The conn. supreme court has overturned a lower courts ruling which will open the door for law suits against Remington Arms. While most of the lower courts ruling was left intact it still allows law suits to be filed. I am assuming the NRA will ask the USSC to hear this ruling. One ruling at a time and the second amendment is being chipped away at. This could potentially cost Remington millions.
Courts; Remington suit
Posted 14 March 2019 - 12:11 PM
Bit of a cryptic post isn't it?
― Edward Abbey
Posted 14 March 2019 - 05:25 PM
I was an cryptologist in the Navy. to decipher, look up Remington law suit on line. Unless you happen to have secret decoder ring.
Posted 14 March 2019 - 07:15 PM
Short version is that the court said Remington could now be sued because of the way they advertised the gun used in the shooting.
Posted 15 March 2019 - 08:40 AM
It may win. manufacturers of AR patterns rifles tried to argue out of one side of their mouth how bad ass these weapons were to the tacticool and mall ninja crowd and then say "Oh, they are just modern sporting rifles no different than grandpa's .30-30" out of the other side.
― Edward Abbey
Posted 15 March 2019 - 11:40 AM
The case is about marketing the weapons, and if the marketing was targeted to teens and school shootings:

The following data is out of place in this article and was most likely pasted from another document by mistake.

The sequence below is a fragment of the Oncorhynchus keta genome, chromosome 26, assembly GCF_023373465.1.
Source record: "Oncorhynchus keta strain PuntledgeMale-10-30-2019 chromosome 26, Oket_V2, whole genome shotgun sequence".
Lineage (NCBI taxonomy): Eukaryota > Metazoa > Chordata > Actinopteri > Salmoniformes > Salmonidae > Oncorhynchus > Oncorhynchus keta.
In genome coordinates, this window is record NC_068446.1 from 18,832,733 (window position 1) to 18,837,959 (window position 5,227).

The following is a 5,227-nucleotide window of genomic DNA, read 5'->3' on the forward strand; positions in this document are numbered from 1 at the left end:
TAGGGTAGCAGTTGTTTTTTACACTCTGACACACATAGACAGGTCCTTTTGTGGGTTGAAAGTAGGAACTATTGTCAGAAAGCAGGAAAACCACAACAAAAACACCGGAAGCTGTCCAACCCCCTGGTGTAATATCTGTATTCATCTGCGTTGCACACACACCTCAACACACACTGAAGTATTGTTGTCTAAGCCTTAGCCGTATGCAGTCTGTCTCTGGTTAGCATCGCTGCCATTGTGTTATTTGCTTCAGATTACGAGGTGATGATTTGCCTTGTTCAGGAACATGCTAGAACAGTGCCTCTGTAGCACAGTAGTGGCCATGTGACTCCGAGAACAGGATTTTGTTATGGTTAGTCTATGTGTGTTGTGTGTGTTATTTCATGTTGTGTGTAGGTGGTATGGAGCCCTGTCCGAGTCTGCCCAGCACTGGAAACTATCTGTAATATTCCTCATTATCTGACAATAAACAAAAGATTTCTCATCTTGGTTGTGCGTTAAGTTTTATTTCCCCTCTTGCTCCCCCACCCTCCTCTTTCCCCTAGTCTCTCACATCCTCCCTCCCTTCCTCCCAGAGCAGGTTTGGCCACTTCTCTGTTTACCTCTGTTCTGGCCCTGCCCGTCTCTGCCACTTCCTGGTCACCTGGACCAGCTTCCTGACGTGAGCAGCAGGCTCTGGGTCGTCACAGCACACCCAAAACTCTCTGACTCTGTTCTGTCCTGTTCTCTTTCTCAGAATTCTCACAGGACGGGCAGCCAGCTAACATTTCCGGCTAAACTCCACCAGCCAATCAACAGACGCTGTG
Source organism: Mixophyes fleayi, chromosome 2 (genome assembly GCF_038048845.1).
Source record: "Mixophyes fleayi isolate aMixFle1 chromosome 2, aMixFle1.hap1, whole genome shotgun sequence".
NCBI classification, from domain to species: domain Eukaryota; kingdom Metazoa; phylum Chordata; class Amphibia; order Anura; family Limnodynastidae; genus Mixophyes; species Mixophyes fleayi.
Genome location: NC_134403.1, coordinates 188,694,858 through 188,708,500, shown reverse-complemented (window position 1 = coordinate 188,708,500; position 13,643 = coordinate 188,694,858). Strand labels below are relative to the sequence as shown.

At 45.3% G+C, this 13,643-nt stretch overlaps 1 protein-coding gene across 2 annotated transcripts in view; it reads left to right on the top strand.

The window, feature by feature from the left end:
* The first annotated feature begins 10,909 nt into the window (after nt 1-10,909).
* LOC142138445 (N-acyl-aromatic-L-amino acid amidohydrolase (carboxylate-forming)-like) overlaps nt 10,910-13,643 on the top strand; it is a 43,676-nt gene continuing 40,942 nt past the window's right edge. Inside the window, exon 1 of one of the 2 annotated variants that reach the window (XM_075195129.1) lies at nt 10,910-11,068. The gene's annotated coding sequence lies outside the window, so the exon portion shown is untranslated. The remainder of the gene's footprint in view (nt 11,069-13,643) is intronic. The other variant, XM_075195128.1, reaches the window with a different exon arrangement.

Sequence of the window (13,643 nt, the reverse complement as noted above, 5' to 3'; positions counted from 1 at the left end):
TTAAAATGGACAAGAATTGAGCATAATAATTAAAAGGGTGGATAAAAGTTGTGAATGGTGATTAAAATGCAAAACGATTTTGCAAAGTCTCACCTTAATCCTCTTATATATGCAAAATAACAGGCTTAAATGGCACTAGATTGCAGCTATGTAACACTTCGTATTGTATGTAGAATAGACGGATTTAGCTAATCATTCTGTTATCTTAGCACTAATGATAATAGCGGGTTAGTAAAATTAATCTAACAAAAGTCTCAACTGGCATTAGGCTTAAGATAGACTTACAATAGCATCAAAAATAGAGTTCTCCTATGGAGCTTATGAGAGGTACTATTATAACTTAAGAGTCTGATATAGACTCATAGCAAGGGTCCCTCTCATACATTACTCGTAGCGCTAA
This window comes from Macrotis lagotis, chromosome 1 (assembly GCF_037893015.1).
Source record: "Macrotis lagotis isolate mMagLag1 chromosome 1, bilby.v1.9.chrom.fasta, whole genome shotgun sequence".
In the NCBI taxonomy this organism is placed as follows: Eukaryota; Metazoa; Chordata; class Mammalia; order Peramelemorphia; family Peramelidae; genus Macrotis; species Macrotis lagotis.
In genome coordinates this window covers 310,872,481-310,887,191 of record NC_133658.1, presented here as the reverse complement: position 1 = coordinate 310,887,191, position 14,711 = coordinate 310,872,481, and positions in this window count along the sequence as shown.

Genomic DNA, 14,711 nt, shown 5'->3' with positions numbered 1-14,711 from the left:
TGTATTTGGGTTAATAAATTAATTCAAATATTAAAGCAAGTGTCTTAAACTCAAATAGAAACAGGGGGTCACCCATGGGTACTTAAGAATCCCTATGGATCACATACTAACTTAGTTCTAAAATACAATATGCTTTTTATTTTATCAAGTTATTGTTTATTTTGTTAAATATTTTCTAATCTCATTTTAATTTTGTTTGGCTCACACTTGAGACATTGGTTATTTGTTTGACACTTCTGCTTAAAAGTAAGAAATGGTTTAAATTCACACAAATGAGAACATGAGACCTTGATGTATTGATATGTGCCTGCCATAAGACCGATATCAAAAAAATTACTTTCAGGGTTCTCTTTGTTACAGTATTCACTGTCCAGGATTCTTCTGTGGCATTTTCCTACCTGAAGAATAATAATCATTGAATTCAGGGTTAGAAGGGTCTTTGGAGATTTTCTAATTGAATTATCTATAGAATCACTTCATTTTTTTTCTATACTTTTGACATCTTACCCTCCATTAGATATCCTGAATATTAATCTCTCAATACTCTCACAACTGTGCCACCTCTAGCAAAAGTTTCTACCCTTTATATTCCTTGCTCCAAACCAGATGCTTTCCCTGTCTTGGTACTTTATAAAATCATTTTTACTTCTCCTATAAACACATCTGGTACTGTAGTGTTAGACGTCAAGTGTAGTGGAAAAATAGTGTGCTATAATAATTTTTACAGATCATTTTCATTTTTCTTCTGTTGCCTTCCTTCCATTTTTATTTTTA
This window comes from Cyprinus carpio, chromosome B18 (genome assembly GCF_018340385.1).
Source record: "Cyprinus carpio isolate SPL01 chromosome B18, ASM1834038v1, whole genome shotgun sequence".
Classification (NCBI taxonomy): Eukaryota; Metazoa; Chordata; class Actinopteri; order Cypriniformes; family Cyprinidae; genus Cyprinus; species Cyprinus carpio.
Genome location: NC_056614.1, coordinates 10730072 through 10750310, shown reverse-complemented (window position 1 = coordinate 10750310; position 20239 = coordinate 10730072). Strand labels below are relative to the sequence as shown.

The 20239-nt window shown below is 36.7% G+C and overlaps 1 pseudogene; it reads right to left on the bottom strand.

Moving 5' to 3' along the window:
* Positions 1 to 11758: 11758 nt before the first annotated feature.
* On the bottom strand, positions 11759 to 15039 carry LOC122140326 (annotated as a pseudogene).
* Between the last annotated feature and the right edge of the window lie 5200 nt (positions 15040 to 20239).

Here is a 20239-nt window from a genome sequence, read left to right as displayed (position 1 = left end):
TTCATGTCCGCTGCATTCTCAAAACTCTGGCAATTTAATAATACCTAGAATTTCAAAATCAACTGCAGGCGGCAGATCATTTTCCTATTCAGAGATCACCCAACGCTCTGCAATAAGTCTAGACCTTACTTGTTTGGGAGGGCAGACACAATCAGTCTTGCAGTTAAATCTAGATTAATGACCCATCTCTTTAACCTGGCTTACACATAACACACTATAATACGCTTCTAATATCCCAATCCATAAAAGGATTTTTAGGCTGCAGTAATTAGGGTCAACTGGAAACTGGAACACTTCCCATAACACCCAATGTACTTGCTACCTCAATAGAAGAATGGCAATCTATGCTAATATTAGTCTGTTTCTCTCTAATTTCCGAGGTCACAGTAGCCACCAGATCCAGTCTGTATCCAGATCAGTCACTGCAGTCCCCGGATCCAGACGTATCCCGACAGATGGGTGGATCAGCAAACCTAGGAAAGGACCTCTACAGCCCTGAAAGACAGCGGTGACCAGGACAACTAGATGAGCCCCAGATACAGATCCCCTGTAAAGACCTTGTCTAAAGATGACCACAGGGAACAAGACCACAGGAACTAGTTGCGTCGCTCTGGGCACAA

Read it if your bored, it's the decision from yesterday, but the last couple of pages with the conclusion gives you the gist:
For the foregoing reasons, we conclude that the trial court properly determined that, although most of the plaintiffs’ claims should have been dismissed, PLCAA does not bar the plaintiffs’ wrongful marketing claims and that, at least to the extent that it prohibits the unethical advertising of dangerous products for illegal purposes, CUTPA qualifies as a predicate statute. Specifically, if the defendants did indeed seek to expand the market for their assault weapons through advertising campaigns that encouraged consumers to use the weapons not for legal purposes such as self-defense, hunting, collecting, or target practice, but to launch offensive assaults against their perceived enemies, then we are aware of nothing in the text or legislative history of PLCAA to indicate that Congress intended to shield the defendants from liability for the tragedy that resulted.
Remington/Bushmaster argued that the PLCAA covered them:
Protection of Lawful Commerce in Arms Act (PLCAA) (15 U.S.C. §§ 7901 through 7903 )
CUTPA = Connecticut Unfair Trade Practices Act (CUTPA) (§ 42-110a et seq.)
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